An applicant whose native language is not English must provide proof of English proficiency regardless of their current residency.

Applicants may submit an optional scholarly writing sample, not to exceed 30 double-spaced pages, to be included in their application materials.

Prior to admission, students should have completed, at the undergraduate junior or senior level, a minimum of the following:

  • 15 credit hours of mathematics or statistics
  • nine credit hours of life sciences and social sciences coursework at the senior or college graduate level
  • no fewer than three credit hours each of life sciences and social sciences coursework

Career opportunities

The need for scientists and professionals quantitatively trained in the life and social sciences is strong in Arizona and the nation. This degree’s applied use of mathematics, modeling, statistics and simulation methodologies are in high demand and provide excellent training for future academics and professionals.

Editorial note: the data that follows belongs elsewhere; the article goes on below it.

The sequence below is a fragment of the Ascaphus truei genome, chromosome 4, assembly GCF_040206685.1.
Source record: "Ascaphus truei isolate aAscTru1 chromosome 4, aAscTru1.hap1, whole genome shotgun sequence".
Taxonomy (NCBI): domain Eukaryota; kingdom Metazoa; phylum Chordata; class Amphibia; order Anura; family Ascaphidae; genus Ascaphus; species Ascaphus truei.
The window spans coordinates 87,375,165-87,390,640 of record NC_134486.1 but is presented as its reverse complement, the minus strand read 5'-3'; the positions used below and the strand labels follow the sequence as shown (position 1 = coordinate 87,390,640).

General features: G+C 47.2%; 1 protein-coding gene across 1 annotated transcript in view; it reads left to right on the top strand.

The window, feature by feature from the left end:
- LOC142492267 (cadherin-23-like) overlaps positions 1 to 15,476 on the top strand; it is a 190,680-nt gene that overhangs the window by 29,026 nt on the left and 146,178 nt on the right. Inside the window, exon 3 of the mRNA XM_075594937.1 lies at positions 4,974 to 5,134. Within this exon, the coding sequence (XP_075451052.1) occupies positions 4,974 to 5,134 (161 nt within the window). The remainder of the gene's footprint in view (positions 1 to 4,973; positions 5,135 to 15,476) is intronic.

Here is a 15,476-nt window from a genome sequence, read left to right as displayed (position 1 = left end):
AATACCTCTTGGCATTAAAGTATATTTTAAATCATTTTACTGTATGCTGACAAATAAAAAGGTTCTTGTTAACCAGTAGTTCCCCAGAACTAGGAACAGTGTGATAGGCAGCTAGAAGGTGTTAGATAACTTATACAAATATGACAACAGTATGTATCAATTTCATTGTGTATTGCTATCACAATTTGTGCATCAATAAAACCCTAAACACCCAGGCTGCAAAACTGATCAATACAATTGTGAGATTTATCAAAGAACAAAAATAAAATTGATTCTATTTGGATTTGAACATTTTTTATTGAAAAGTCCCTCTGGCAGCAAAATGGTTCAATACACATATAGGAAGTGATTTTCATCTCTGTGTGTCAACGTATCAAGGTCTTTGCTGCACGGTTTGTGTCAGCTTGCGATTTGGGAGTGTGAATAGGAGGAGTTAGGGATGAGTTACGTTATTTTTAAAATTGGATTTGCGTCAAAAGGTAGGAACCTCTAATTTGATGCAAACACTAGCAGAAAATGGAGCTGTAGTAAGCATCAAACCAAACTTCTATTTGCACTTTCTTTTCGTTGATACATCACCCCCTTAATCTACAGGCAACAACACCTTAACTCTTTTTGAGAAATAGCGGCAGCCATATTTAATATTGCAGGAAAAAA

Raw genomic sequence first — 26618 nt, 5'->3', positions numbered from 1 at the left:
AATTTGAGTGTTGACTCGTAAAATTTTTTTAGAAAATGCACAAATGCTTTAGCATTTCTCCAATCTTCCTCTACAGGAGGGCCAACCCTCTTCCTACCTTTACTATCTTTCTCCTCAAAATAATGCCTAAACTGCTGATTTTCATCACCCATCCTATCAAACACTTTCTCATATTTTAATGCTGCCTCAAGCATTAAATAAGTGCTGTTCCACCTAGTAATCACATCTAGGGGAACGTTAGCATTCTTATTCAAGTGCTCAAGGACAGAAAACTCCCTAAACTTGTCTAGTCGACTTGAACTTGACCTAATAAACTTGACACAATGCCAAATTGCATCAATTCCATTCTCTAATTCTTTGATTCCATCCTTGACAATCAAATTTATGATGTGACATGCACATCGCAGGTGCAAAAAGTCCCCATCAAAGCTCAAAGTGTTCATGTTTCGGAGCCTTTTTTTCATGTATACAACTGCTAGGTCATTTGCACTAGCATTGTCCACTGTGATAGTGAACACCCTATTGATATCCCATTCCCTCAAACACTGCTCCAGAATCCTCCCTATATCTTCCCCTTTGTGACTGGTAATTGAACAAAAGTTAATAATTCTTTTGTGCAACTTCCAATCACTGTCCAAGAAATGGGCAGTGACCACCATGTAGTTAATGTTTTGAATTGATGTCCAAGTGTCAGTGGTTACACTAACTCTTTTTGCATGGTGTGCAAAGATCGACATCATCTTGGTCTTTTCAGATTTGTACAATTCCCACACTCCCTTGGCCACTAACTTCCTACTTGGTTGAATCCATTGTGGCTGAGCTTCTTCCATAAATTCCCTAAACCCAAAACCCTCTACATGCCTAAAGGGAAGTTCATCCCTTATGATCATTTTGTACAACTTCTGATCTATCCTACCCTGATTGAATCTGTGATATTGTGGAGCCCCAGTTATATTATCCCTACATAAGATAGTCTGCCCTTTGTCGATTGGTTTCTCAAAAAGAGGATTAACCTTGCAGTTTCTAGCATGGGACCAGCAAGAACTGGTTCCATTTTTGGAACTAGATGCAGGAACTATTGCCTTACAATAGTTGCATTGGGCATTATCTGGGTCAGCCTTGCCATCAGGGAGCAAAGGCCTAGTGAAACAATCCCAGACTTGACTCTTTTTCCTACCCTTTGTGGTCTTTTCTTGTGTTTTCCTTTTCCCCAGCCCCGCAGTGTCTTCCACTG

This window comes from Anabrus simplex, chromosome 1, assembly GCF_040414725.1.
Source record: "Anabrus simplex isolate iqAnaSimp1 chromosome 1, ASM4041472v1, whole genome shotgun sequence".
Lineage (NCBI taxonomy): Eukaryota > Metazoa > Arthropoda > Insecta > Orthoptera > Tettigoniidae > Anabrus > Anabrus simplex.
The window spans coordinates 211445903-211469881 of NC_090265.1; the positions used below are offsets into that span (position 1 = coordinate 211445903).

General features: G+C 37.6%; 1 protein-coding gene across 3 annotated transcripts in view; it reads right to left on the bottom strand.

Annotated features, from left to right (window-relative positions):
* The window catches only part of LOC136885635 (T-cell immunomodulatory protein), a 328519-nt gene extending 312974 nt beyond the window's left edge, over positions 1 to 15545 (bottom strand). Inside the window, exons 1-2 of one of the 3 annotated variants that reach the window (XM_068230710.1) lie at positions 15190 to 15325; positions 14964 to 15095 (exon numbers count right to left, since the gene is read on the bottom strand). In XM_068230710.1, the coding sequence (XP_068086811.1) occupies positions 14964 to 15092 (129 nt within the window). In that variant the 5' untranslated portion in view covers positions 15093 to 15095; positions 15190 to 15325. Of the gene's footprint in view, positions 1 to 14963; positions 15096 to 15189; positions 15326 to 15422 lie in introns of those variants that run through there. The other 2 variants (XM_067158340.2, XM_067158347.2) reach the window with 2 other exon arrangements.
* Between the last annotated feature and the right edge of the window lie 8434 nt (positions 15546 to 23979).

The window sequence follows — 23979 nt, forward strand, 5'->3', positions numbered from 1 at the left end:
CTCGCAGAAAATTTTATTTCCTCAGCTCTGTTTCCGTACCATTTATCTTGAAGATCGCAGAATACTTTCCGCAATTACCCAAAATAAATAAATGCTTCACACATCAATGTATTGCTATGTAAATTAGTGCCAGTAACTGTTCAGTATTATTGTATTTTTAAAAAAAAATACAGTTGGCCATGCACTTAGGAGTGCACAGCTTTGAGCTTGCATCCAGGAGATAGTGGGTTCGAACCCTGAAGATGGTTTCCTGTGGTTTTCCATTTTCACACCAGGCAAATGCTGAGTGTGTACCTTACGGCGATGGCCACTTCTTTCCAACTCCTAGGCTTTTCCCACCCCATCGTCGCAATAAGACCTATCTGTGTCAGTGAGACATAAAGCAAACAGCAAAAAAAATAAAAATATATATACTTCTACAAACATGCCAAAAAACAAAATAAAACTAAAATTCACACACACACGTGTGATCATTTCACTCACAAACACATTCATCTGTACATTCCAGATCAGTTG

Graduates are prepared to enter the environmental, life, health, mathematical and social science fields. They possess the quantitative, scientific and analytical skills that are critical for professionals working in these areas.

This program creates entirely new opportunities, while building upon mathematical foundations and in-demand career paths long established in fields such as:

  • bioinformatics
  • computational sciences
  • data mining
  • ecology
  • genomics
  • mathematical analysis
  • mathematical epidemiology
  • nonlinear dynamics
  • population dynamics
  • social science